The aim of this study was to map the number and locations of nicotine consumer organizations globally and describe their history, legal status, membership, structure, objectives, working methods and activities, and funding.

A total of 52 active organizations were identified: 13 in Latin America, 8 in Africa, 24 in Europe, 5 in the Asia-Pacific region, and 2 in North America. Most were established from 2016 onward, and 39 were legally incorporated. Their reported objectives were to raise awareness about SNP, promote rights to access SNP, and advocate for a legal and regulatory environment in which SNPs are available. They are small organizations: Most are operated with volunteers, with only 7 having any contracted or paid staff, and only 13 persons globally with a paid position. A total of 31 organizations had not received any funding support. The total global funding for all organizations was US$ 309,810. None reported receiving funding from tobacco or pharmaceutical companies. All pointed to important achievements in the public debate about SNP and tobacco harm reduction.

They arose mainly in response to legal or regulatory threats to the availability and accessibility of safer products. In Europe, the main impetus came with the publication of the draft EU Tobacco Products Directive (TPD) in 2014. Across Europe, numerous e-cigarette users emailed their members of the European Parliament, explaining how in their view vaping had saved their lives by enabling them to stop smoking, and demanding that vaping remain a consumer product, rather than being banned or regulated as a medical product.

Objections to the EU TPD were also expressed through online forums and on social media. Initially, there were few formal organizations advocating for SNP. The Consumer Advocates for Smoke-free Alternatives Association (CASAA) in the USA, founded in 2009, was one of the earliest organizations to be created. Many small consumer organizations and associations began to emerge from around 2015 onward, based mainly in Europe and Australasia.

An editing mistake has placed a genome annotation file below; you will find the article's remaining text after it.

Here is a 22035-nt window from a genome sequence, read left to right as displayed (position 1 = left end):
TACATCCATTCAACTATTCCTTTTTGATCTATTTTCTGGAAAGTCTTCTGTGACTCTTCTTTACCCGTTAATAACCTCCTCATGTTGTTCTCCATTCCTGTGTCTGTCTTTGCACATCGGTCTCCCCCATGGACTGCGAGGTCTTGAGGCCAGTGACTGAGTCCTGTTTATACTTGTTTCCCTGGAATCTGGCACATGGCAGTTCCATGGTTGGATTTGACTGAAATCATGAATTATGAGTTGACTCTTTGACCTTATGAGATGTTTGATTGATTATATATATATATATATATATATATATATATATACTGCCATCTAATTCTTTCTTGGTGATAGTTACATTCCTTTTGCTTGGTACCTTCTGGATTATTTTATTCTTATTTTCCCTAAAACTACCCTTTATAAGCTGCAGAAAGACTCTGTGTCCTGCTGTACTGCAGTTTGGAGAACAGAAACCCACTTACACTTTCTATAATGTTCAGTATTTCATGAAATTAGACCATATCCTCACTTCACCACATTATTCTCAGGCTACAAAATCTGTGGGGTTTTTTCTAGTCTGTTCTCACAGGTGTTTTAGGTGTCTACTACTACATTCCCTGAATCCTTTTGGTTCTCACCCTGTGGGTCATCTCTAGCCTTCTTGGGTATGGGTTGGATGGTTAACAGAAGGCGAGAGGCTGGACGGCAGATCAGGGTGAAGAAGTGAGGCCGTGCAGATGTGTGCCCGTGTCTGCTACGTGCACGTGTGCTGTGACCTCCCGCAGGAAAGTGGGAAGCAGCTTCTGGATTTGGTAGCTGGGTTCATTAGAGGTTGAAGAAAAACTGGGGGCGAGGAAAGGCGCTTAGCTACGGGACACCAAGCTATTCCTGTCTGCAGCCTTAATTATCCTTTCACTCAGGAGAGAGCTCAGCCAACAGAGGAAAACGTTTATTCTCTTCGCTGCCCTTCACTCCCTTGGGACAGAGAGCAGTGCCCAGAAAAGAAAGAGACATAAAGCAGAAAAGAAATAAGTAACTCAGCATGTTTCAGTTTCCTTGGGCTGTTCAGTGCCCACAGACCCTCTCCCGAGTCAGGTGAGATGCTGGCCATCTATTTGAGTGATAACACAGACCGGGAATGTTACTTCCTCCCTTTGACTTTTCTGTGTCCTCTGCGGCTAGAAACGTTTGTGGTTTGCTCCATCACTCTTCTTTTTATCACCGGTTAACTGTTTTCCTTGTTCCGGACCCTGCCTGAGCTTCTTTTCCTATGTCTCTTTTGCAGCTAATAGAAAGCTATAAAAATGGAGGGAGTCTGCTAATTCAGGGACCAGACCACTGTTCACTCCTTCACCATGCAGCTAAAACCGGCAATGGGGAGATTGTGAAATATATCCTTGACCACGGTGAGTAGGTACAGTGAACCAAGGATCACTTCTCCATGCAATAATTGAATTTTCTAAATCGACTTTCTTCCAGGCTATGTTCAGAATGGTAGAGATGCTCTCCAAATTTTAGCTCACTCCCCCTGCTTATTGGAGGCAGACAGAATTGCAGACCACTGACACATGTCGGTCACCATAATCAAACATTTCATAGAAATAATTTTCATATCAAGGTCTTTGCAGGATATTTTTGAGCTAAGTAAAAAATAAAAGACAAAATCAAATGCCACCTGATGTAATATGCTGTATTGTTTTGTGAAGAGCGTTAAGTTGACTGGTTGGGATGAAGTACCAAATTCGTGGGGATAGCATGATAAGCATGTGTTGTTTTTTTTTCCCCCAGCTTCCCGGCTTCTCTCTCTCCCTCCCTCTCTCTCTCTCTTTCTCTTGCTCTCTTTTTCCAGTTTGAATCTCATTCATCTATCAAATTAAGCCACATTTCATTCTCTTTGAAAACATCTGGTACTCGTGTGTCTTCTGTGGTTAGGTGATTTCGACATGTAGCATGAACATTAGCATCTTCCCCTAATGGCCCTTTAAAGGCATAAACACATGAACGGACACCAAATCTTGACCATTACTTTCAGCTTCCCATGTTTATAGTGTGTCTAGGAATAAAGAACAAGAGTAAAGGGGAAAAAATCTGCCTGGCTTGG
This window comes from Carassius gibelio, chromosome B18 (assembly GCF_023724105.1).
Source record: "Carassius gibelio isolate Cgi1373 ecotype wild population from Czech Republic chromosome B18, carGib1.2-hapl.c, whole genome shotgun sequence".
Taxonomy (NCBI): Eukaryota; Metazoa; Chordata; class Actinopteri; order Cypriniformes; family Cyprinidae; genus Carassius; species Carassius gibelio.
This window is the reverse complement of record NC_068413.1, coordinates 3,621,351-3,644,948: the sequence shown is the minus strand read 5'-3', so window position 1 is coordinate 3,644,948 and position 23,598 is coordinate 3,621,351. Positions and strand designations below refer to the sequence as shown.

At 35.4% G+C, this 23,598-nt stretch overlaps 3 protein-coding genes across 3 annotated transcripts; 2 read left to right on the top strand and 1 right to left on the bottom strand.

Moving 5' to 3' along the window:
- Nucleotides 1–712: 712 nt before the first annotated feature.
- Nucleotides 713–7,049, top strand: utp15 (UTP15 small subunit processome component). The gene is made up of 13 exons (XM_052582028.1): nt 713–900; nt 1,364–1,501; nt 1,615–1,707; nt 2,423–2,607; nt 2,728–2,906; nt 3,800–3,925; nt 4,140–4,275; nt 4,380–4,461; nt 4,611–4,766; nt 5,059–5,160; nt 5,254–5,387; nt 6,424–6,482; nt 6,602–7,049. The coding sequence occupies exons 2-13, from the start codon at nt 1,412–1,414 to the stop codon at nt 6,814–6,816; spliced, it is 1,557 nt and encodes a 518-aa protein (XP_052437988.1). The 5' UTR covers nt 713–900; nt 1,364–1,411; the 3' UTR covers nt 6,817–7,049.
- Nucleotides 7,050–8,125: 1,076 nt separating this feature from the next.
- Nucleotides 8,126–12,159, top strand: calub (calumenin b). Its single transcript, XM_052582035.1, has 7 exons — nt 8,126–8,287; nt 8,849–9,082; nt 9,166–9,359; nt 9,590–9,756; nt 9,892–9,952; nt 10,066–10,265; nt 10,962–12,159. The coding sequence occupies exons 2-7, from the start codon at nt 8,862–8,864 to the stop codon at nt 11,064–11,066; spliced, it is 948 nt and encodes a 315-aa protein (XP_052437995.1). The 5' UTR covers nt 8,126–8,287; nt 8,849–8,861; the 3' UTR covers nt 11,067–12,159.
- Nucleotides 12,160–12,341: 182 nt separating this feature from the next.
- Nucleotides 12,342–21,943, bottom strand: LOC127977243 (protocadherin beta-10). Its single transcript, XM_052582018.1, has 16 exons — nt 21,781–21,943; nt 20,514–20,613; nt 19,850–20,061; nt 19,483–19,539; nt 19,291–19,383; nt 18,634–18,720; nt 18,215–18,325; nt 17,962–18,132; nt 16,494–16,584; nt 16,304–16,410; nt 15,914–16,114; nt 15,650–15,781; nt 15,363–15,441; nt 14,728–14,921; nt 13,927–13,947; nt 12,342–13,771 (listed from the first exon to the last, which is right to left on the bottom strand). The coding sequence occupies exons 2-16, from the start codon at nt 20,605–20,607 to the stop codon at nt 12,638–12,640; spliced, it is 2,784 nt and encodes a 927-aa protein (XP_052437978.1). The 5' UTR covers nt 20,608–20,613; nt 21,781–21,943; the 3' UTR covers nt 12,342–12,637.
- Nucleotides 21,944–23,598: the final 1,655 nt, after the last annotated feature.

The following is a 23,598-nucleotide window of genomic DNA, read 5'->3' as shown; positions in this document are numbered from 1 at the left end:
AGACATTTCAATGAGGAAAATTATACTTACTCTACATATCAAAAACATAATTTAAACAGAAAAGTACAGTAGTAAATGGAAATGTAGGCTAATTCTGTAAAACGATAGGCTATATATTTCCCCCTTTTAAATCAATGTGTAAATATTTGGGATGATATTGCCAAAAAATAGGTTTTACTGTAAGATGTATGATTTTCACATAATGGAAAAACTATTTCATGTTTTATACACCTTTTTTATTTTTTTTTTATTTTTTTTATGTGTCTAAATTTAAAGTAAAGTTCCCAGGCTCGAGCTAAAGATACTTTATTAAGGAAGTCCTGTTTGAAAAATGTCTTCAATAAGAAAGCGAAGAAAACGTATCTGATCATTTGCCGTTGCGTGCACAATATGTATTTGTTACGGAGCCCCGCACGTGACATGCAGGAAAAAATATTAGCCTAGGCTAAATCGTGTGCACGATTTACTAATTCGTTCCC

Apart from all the logistical and financial barriers to successful campaigning, these groups face even greater hurdles. They are in competition for a hearing in the public space with powerful agencies like the WHO and Bloomberg Philanthropies who put their considerable political and financial weight behind all opposition to tobacco harm reduction. Aided by the media and academic institutions who should know better, these agencies proffer the lie that all these consumer activist groups are simply in the pay of Big Tobacco, or at the very least engaging in a PR job to promote sales of industry products. This in turn means activists are excluded from opportunities to engage with politicians and put their point of view across. There is much hot air spoken by politicians, philanthropic organisations, government agencies and NGOs about listening to those with ‘lived experience’ across just about every type of human trauma imaginable. There are hundreds of testimonials out there from people who, as teenagers, used to be active sportspeople, whose smoking rendered them hardly able to walk upstairs, but who found a way back to health through SNP. Those who continue to press for heavy SNP regulations or bans need to look to their conscience and open their ears.